Bell Helicopter’s Singapore maintenance and training center celebrated its fifth anniversary last year and is looking to expand its product offerings and capabilities. The center is co-located with a Textron Aviation facility in the Seletar Aerospace Park. The combined 14,864-sq-m (160,000-sq-ft) facility consists of separate hangars for Bell and Textron Aviation, with a paint booth, warehouse, overhaul and maintenance shops, offices and a 7,154-sq-m (77,000-sq-ft) ramp. Available services include training, aircraft customization and completions, major refurbishment projects, labor and parts sales, as well as maintenance, repair and overhaul.
Chris Schaefer, general manager for Bell Helicopter Asia-Pacific and Oceana, said the facility supports 1,260 Bell helicopters operating throughout the region and that the Singapore service center touched 58 aircraft last year. The center employs 55 on the maintenance side and brings in instructors as needed from the Bell Training Center in Fort Worth, Texas, to supplement based staff.
“We schedule a course based on market demand and we bring the specialist in to teach that specific course,” Schaefer said. Concurrently, Bell instructors work throughout the region at customer facilities per customer requirements. For now, most of the pilot training takes place at the Bell Academy in Fort Worth, Texas, because that is what customers prefer, Schaefer said. “Since 2012 the region has really developed an appetite for additional training, so we’ve moved very quickly to keep pace with demand.”
Last year Bell (Chalet Q01) reworked the layout of its Singapore facility, making more space for training and making the space more efficient, centralizing the location of maintenance training aids, airframes and components for students. “Now students have a more comfortable, dedicated, and convenient area to study in, and the students were happy to have everything all in one space. They don't need to navigate through the building like they did before,” Schaefer said. Bell also is customizing its training courses in Singapore based on customer needs. “In the [United] States a full-blown 412 maintenance course might be three weeks, but here we put customized solutions together for the customers” that can lead to longer courses up to six weeks, Schaefer said.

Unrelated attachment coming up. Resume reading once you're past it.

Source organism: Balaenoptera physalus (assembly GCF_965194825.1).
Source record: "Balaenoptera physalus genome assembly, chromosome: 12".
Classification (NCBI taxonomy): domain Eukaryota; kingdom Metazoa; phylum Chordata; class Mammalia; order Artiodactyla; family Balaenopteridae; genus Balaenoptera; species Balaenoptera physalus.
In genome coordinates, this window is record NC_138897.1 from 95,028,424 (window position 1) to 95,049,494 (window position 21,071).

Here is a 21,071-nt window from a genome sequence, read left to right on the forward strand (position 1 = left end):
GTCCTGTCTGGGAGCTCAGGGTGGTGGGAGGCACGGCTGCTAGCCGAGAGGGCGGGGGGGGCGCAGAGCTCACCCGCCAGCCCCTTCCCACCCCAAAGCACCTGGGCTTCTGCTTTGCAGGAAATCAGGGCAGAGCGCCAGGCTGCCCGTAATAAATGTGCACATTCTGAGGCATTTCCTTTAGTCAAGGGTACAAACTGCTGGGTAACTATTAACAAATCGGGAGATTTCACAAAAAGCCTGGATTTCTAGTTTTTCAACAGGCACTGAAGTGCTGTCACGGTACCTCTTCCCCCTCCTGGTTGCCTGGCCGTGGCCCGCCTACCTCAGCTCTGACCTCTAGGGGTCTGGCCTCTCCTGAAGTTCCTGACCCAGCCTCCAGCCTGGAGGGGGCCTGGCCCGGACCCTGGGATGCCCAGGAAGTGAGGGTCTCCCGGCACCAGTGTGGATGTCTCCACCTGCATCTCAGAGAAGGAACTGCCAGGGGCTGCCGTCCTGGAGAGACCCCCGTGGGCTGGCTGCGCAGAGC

Support for All of Asia
On the support side, Bell Singapore maintains a large assembly, parts, and components inventory. “We’ve continued to invest heavily in the Singapore inventory,” Schaefer said. “We have 14,000 SKUs [part numbers] right now and S$47 million (US$36 million) worth of assets. It’s a combination of individual piece parts and handful of select dynamics components.
"We support all of Asia out of this office, with the exception of Japan; that is directly supported out of Fort Worth. With our new SAP [enterprise resource planning] system we can pull inventory in from the other global satellite locations, Calgary [Canada] and Amsterdam [the Netherlands]. We can move dynamically to get the assets where they need to be.”
Bell Singapore additionally is leveraging the capabilities of Textron Aviation’s recently acquired Able Aerospace Services unit, which provides approved parts, repairs, overhauls, and exchanges. “When we get a component in for repair or overhaul we can decide to do the overhaul here, send it back to Able, or a combination thereof. For example, we can send subassembly components to Able for rework and do the re-assembly here. This relationship has benefited the customer in terms of reduced turnaround time,” Schaefer said.